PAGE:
"They were trying to get us out of there, and we were trying to be really quiet so they wouldn't know we were there," she said. "We were still hoping to go on the air, live, from that position. It didn't happen."

The security team threatened to arrest the NBCLA team if they didn't evacuate immediately -- so they did.

The change of location meant a different area, meant to be used for behind-the-scenes work, became an impromptu news set.

"En masse, we were all running to this site," Williams said.

The explosion was such huge news that the NBCLA team broke into primetime Olympics coverage to share information with the public -- a decision that "took someone from way on high" to be able to follow through. But that decision paid off.

"We had a photographer who took a picture of the bomb before it went off," Williams recalled. "Just happened to have a picture, wandering through, taking pictures in the park."

The photographer realized that a photo he took of a backpack underneath a bench was likely what caused the explosion.

"So then, all of a sudden, he wasn't available to us. Network wanted to talk to him, police wanted to talk to him, the FBI wanted to talk to him," Williams laughed.

Because the news crew was down a person while the photographer talked to authorities, Williams's husband became an impromptu cameraman for the night.

"He flies jets, he flies big planes," so he could probably handle a camera, Williams remembered the team deciding. "He was part of the team."

The explosion was made even more terrifying because two days before the Olympics Opening Ceremony in Atlanta, TWA flight 800 had exploded and crashed into the Atlantic Ocean off the coast of Long Island, Williams said.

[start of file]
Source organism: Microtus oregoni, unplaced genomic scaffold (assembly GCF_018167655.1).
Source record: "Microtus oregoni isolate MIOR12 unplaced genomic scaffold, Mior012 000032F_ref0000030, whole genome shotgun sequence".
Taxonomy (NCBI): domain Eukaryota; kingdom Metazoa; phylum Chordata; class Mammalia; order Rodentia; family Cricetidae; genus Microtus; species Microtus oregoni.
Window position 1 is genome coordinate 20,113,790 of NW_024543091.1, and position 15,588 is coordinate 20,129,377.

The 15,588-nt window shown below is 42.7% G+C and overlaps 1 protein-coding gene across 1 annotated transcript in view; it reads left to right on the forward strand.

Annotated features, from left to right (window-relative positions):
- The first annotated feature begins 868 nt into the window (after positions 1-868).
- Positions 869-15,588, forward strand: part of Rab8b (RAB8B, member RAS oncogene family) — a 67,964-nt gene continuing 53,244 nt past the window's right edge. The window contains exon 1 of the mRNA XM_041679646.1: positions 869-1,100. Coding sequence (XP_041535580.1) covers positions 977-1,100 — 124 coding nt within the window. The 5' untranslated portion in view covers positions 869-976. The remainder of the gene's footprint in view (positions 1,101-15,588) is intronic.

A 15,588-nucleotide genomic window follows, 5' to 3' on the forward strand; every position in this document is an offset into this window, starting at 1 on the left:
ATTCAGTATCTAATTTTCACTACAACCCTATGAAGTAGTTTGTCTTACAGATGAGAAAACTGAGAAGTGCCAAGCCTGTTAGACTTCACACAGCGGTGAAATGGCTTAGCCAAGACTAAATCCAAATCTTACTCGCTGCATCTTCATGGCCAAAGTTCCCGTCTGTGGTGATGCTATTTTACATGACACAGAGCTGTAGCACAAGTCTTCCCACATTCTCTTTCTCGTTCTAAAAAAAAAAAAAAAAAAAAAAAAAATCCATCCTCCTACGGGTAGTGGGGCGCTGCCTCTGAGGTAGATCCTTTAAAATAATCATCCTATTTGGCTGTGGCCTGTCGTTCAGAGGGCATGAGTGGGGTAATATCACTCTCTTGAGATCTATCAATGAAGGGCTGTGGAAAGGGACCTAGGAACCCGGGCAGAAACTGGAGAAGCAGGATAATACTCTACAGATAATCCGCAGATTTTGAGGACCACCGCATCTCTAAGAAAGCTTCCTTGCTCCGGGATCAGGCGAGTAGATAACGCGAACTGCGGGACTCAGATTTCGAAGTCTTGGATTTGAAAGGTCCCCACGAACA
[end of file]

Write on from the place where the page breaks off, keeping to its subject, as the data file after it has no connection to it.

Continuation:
All 230 people on board that plane died. While authorities later determined that the fuel tank on the plane had exploded, at the time, many were worried the explosion was an act of terrorism.

The Atlanta explosion was later determined to be the fault of a lone domestic terrorist, Eric Rudolph. Rudolph detonated three more bombs between the years of 1996 and 1998, in Atlanta, Georgia and Birmingham, Alabama, before he was captured in 2003.

He later pled guilty to federal charges related to the bombings and is currently serving multiple life sentences without chance of parole.

The Games continued after the explosion, to carry on the Olympic spirit. But the bombing left Williams pondering what could have changed if circumstances were just a little bit different that night.

"When you go through something like that, that's what you think about. You tend to put yourself in a position where, 'what if?'" Williams said. "I'd worked so hard to have a child, and he was three years old, and if I'd been any closer... it might have been different," she said.

But on a professional level, Williams is still proud, 26 years later, of the effort the NBCLA team put in to share the story.

"Instinctively as a newsperson, you want to get the information out," she said. "And we did that... Hats off to the team, we did it well that night."

"It was such a unified effort, with everyone on the team," she said. "We did it because it needed to be done."

See more full episodes of "I Was There When..." here.